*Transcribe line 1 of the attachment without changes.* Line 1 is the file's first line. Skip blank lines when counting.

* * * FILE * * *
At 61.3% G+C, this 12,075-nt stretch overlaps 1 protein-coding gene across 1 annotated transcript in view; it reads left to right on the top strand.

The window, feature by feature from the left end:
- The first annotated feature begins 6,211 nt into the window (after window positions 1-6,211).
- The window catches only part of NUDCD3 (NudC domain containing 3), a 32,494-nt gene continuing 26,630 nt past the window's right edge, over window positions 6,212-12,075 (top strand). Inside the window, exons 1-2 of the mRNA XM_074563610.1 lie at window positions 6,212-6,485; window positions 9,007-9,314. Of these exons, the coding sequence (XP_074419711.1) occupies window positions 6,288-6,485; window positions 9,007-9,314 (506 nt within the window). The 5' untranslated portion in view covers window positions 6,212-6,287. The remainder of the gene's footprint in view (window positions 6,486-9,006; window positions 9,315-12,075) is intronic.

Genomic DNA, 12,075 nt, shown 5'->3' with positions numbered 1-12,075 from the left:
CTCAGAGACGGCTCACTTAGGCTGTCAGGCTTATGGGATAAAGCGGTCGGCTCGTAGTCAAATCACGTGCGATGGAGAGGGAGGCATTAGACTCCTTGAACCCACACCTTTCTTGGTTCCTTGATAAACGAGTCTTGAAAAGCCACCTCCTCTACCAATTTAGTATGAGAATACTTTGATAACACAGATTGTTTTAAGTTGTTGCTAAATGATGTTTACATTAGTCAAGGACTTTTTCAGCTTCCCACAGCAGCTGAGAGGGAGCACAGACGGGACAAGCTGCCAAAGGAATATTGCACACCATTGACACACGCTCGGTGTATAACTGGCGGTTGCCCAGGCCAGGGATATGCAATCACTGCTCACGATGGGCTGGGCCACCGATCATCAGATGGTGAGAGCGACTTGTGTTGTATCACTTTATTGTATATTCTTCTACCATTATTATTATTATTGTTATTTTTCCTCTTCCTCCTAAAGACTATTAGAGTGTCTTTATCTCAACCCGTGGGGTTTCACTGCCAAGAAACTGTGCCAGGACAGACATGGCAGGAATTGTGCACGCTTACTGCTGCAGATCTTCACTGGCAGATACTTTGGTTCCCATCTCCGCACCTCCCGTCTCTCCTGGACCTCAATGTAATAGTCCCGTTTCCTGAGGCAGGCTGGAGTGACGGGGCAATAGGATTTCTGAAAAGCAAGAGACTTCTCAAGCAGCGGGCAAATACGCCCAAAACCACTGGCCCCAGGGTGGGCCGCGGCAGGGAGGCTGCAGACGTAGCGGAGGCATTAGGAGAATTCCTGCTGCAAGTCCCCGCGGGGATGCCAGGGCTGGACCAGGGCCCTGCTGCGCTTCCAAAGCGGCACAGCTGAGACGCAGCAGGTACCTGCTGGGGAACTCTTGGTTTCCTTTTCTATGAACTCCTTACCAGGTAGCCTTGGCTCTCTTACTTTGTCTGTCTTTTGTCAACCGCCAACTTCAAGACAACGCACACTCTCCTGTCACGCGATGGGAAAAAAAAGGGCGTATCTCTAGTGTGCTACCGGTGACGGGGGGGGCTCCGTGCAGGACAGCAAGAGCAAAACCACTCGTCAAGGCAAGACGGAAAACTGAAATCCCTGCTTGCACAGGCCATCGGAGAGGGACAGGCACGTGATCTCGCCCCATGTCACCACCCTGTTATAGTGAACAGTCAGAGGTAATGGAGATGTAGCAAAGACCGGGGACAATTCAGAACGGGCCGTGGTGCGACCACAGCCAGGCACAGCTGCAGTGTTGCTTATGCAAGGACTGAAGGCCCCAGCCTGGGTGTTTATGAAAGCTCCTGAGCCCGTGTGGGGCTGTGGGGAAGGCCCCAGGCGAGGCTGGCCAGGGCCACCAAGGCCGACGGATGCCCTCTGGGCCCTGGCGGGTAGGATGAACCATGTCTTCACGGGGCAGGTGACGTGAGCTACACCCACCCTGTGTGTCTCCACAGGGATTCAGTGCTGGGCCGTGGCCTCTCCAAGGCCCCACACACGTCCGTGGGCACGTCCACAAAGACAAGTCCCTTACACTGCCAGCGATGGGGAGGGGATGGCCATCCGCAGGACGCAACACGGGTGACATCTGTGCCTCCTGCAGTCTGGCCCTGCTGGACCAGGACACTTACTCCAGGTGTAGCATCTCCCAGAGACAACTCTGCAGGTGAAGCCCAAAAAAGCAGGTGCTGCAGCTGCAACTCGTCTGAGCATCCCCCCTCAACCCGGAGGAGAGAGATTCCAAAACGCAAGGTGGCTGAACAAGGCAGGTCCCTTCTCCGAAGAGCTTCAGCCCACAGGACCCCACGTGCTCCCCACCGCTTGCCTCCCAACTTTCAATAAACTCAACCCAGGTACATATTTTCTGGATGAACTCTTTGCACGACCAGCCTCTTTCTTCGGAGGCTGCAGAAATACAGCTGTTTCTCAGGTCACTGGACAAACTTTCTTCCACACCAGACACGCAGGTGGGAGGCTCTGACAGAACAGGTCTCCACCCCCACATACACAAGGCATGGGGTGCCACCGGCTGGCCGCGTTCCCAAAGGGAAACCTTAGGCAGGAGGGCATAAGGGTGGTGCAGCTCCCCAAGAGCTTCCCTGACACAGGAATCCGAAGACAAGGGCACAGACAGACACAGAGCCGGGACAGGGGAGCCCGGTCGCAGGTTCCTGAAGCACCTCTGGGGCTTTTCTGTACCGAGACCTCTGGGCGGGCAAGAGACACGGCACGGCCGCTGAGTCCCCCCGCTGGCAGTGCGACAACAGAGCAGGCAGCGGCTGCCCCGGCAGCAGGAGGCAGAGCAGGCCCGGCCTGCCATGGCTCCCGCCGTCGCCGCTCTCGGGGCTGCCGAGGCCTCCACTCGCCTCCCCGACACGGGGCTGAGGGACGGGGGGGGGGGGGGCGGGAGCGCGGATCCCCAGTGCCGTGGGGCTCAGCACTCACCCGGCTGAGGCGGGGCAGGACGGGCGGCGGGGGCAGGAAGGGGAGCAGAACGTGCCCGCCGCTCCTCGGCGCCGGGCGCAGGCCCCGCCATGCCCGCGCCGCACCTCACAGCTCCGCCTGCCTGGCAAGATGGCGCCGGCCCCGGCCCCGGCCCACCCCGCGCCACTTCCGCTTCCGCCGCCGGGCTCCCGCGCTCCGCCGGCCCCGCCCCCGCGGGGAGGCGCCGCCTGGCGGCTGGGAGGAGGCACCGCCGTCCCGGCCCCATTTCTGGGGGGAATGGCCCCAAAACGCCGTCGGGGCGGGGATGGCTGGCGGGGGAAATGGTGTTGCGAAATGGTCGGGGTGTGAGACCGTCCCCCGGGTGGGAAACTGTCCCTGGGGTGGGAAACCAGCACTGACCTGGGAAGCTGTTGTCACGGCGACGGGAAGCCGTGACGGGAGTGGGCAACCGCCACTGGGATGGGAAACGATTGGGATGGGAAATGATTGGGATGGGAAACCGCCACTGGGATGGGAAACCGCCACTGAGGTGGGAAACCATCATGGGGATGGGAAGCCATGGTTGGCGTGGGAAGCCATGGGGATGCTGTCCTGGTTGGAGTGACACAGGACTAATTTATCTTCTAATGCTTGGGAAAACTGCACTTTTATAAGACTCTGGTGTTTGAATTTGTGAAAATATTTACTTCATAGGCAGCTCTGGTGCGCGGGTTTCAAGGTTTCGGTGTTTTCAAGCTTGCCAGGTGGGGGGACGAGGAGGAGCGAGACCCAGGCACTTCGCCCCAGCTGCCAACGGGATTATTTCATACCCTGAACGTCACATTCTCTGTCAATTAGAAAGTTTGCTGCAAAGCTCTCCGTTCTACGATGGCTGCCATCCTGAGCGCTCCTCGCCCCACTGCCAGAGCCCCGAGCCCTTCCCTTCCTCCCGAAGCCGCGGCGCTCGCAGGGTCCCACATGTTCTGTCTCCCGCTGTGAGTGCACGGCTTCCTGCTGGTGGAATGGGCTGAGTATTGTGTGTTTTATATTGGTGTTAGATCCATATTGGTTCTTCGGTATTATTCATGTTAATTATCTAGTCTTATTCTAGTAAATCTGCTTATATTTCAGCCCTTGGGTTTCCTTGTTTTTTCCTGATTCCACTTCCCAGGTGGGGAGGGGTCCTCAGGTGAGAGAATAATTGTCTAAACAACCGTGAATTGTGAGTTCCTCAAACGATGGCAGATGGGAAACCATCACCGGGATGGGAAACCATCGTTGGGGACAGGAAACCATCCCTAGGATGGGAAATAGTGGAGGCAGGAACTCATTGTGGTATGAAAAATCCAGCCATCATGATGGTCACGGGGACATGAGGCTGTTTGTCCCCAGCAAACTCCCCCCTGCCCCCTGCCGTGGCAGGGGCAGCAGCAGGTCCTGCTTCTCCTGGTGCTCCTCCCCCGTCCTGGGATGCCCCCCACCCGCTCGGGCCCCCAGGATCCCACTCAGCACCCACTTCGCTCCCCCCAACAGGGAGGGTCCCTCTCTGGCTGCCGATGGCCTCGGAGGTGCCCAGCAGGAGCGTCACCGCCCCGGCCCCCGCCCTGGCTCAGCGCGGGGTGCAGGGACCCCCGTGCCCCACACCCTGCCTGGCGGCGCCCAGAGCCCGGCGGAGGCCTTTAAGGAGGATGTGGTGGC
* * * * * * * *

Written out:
At 61.3% G+C, this 12,075-nt stretch overlaps 1 protein-coding gene across 1 annotated transcript in view; it reads left to right on the top strand.